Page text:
*****Oops, wrote this last week but forgot to post it. Bad blogger. :) *****
It's been a busy week so I'm a bit behind in my updates. Trillies was pretty busy but here are some thoughts.
Didn't really get all that much done on Thursday since that's the day we arrived. We setup our presence with Fettered Fleur, who let us crash our day-visit setup with them, and got our banners all setup. There was a bit of a scramble because I left our portable hole in the garage at home when I was packing the car. Fortunately there were some available at a couple of blacksmith merchants on site so we now have several. After that and a quick dinner snack, I was off to the rapier list for inspection and the torch tourney.
Friday morning was the start of my main class I was signed up for, Mistress Lucrece's leather bottle-making class. We spent most of the morning learning about the historical context of the bottles, design types and then trying our hand at making our own. I got to do my first wet forming of leather, and picked up a few neat tricks to improve my overall leatherworking techniques. It was an ambitious schedule, so I wasn't able to get done my bottle during the class, but I have everything I need to finish it up at home when I have time.
Right afterwards, I taught my first of two classes at Trillies. We had a full class of six people (Yay). We scheduled my Intro to Leatherwork class on Friday so that people would have some time to finish their pouches in camp if they didn't finish during the class, but I think almost everyone got pretty much done during the two hours, which is really great.
I like the format of this class because its kind of free-form. Over the course of the two hours I do a bit of an intro and then everyone spends about an hour and a half sewing their leather while I basically do a show and tell about leather tools and leather. Because I pre-cut and pre-punch the holes, we can chat and discuss all kinds of things while they work, so they end up hopefully picking up a lot more basics than they would otherwise.
I got some great comments during the class, and I'm told some of the students were really excited about it when they got back to their camps, which is cool to hear.
I had a couple of classes I was going to take on Saturday morning but I ended up not going for a couple of reasons. Aethelbert was doing a neat class on how he makes shoes, covering last making, stitching with boar bristles etc. It would have been neat but it was first thing in the morning and being off site, we just couldn't make it.
I was also originally signed up for a knife sheath class that Henry was teaching right afterwards, but I released my spot because there were a lot of newer people on the waiting list, and I figured they would get more out of it than I would. I was able to pop in and see his home-made bone leather stamps in action though, which was cool.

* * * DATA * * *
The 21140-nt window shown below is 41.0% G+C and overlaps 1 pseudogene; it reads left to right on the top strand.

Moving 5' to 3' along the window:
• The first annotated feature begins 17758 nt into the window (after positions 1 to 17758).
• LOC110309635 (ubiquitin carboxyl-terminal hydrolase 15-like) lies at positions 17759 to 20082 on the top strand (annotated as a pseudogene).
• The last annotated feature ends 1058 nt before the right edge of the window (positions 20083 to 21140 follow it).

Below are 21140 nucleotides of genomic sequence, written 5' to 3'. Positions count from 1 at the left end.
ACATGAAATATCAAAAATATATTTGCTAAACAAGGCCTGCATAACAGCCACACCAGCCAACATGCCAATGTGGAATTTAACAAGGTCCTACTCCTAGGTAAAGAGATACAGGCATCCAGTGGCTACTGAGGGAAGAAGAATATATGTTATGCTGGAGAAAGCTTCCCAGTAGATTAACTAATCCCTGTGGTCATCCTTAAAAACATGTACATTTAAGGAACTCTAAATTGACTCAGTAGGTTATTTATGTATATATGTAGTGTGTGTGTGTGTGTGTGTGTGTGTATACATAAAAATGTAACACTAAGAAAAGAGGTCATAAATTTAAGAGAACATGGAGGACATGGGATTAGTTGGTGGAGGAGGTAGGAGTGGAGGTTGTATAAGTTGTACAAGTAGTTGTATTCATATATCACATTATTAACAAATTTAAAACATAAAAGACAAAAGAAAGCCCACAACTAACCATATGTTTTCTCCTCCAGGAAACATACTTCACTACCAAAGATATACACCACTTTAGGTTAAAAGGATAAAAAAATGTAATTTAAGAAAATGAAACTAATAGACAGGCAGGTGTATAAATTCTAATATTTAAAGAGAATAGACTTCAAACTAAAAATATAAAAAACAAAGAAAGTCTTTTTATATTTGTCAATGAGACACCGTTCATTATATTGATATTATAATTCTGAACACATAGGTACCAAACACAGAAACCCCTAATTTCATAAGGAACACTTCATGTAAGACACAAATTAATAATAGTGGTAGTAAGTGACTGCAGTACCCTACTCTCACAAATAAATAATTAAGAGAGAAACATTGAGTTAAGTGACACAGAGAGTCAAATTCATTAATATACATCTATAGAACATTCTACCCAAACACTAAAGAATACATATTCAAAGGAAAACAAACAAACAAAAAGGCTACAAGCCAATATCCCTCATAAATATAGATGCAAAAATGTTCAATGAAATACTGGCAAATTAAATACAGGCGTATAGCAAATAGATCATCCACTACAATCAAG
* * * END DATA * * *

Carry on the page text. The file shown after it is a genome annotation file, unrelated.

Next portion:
Right afterwards I taught my second class of the event, my discussion about period leather dyes. Its a bit more of a specialized class, so we only ended up with two people. Otherwise I think it went fairly well. I haven't taught it lately so I felt a bit disorganized in my thoughts, but I got all of the information out. The main goal is really to give people the basic tools to be able to select leather colours that look right, even if they don't want to experiment with making their own dyes. We also talked a fair bit about how the leather dyes compare to period fabric dyes, since at least one of the ladies had some experience with natural fabric dyes.
I spent most of the rest of the afternoon at Mistress Lucrece's camp, where she was showing us how she finishes the bottles to make them water-tight using pitch and bees wax. This was her first time trying this on a camp stove setup, so there was some experimenting involved. There was much less swearing and crying than was advertised since it actually worked pretty well.
Other general stuff:
Since I was essentially in the A&S tents for most of the event, I didn't do any thrown weapons or rapier (other than the torch tourney on Thursday). I also didn't even break my camera out until court on Saturday.
During court, we got to hear the scroll text Avelyn and I wrote for Mistress Kersteken get read out when she was presented with her Hare Valiant, seemed to go over well.
I was kindly requested by Her Excellency Catherine to stick around to take pictures of the Skrael fighters at the Rose Tourney, which followed after court. I'm pretty sure this was a RUSE though (sneaky Baroness is sneaky), because the plotting had begun to make sure certain people were there to witness my Laurel, Mistress AElfwyn, being put on vigil for the Order of the Chivalry. Woot Woot!!!!!! There was a lot of cheering. :)